2010 Wisc. App. Lexis 921 (November 16, 2010)
During his lifetime, James Lowenstine established the Conserve School Trust and directed the trustees to establish and operate a school named the Conserve School on a large parcel of property owned by Lowenstine. The trustees had discretion to build facilities and develop the curriculum. The trustees had the power to open the school for regular enrollment of students beginning in the seventh grade and extending, in the discretion of the trustees, through high school. If feasible, the trustees could allow students enrolled at other private or public schools to enroll in the Conserve School for tutorial instruction after school hours and on holidays. If the IRS denied the trust charitable status, or if it became legally impossible or otherwise impracticable to operate the Conserve School, the trust terms provided for the payment of a specified sum to Rush Medical College and the remainder of the trust assets to Culver, an organization that funds college preparatory boarding schools in Indiana.
After Lowenstein’s death, the trustees spent $60 million to build the school and commenced formal instruction in September 2002 as a four-year college preparatory boarding school for students in grades nine through twelve. In 2009, due to the global economic downturn, the trustees reconsidered the school’s model and decided to transition the school to a semester school model operating as a semester away program, primarily for high school juniors from other institutions.
A group of Conserve School parents filed suit to stop the transition to the new model, and the circuit court held that they lacked standing to bring the suit. The court allowed Culver to intervene as a contingent trust beneficiary. Culver filed an amended complaint alleging that the semester away program violated the trust instrument and triggered the alternative distribution plan. The parties filed cross motions for summary judgment and agreed that the central issue was Lowenstein’s intent as reflected in the language of the trust instrument.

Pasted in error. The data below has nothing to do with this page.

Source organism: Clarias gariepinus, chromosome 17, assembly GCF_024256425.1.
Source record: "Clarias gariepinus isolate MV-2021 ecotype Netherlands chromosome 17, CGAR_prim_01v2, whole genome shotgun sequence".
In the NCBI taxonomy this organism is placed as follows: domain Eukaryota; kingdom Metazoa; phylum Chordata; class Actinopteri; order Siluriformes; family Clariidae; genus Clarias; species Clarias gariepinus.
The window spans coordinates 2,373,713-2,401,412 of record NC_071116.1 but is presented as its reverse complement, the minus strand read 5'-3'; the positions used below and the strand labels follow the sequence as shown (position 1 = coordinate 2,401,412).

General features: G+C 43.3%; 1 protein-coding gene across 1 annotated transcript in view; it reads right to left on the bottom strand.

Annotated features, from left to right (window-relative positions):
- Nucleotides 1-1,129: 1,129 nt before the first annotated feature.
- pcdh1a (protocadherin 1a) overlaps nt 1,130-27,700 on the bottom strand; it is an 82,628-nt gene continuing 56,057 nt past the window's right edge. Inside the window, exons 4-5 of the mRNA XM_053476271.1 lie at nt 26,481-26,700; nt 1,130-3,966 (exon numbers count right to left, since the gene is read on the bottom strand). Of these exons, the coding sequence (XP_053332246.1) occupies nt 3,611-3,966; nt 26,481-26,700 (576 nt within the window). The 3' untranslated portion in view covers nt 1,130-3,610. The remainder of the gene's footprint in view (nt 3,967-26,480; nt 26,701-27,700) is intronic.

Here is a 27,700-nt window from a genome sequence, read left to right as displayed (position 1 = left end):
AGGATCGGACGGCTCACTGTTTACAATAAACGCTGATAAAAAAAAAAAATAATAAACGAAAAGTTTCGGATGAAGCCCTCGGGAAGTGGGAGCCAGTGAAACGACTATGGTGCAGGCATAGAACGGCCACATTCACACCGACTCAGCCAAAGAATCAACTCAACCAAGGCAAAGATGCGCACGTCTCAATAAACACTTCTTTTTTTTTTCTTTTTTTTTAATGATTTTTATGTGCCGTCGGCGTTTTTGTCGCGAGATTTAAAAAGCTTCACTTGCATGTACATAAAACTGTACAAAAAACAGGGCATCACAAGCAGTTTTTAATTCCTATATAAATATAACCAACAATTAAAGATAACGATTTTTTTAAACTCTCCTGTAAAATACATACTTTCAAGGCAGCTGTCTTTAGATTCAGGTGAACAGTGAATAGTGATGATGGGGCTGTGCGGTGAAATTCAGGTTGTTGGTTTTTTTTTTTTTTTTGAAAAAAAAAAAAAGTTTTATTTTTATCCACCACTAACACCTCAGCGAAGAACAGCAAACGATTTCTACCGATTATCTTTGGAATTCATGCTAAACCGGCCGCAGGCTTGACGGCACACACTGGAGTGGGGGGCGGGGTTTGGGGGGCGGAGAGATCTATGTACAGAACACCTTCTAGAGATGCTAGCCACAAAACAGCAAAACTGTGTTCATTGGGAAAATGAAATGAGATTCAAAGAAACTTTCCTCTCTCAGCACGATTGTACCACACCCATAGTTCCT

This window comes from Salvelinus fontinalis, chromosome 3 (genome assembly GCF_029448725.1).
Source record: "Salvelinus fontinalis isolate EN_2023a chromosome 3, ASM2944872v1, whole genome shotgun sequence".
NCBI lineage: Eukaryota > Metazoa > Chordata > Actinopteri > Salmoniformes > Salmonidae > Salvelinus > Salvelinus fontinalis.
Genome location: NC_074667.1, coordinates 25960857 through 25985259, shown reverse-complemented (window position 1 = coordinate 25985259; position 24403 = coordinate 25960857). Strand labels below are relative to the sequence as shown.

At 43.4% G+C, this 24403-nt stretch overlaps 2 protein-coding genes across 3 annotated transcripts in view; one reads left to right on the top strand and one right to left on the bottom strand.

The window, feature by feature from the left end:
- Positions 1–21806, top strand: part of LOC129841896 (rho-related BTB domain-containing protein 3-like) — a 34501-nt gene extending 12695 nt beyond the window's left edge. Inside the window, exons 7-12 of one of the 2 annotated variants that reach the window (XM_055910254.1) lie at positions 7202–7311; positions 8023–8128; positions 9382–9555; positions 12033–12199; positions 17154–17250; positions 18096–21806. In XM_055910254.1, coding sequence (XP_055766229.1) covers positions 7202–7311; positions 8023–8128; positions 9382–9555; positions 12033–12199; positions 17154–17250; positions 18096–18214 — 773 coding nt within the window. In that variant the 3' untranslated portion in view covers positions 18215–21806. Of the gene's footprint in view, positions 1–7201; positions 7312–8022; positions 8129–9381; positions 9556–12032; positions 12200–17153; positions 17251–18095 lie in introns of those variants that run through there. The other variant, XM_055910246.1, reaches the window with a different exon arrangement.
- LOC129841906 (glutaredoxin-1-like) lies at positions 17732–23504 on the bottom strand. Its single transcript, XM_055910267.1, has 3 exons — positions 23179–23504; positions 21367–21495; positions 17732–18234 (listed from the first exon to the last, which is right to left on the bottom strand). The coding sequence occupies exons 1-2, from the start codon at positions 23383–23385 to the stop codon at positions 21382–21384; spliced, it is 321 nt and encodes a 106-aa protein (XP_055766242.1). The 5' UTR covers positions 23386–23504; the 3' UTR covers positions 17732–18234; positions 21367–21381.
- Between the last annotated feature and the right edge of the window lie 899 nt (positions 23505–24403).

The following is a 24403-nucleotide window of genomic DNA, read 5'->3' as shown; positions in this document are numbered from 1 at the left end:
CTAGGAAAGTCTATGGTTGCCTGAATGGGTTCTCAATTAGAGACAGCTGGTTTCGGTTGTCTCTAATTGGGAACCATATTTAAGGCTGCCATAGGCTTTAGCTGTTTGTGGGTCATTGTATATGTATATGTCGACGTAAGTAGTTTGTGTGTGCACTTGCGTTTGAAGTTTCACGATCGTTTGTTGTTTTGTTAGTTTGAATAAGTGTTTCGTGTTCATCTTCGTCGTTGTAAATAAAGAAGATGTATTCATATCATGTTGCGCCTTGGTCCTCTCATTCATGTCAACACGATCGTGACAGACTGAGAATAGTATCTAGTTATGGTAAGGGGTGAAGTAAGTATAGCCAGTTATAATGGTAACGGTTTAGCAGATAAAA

The circuit court found that the semester model was an appropriate exercise of the trustees discretion and consistent with the “regular enrollment” requirement in the trust instrument. The court concluded that the language allowing students enrolled somewhere else to come to the Conserve School was precatory and not mandatory language, that the exclusive means by which students could attend Conserve School was not for tutorial services, and that the trust instrument did not prohibit “dual enrollment.” Accordingly, the circuit court granted Conserve School summary judgment. Culver appealed.
On appeal, the Wisconsin Court of Appeals affirmed the circuit court on the following grounds: (1) the trust instrument adopted the regular enrollment requirement as set forth in the Internal Revenue Code by reference, and the trial court’s decision that “regular” did not mean “primary” was consistent with the language of the Internal Revenue Code; (2) a semester away program satisfied the full grade requirement by providing a full academic year of instruction, even if broken into two semesters and certain students only enrolled for one semester; (3) allowing students from other institutions to attend in a manner not explicitly designated under the Trust agreement did not violate the trust because the trust did not expressly prohibit it; (4) the adoption of the semester away program did not reflect a finding of legal impossibility or impracticability for the continued operation of the Conserve School triggering the alternative distribution plan; and (5) rather, the new program reflected the trustees’ desire to operate the school in a manner best suited for current economic realities.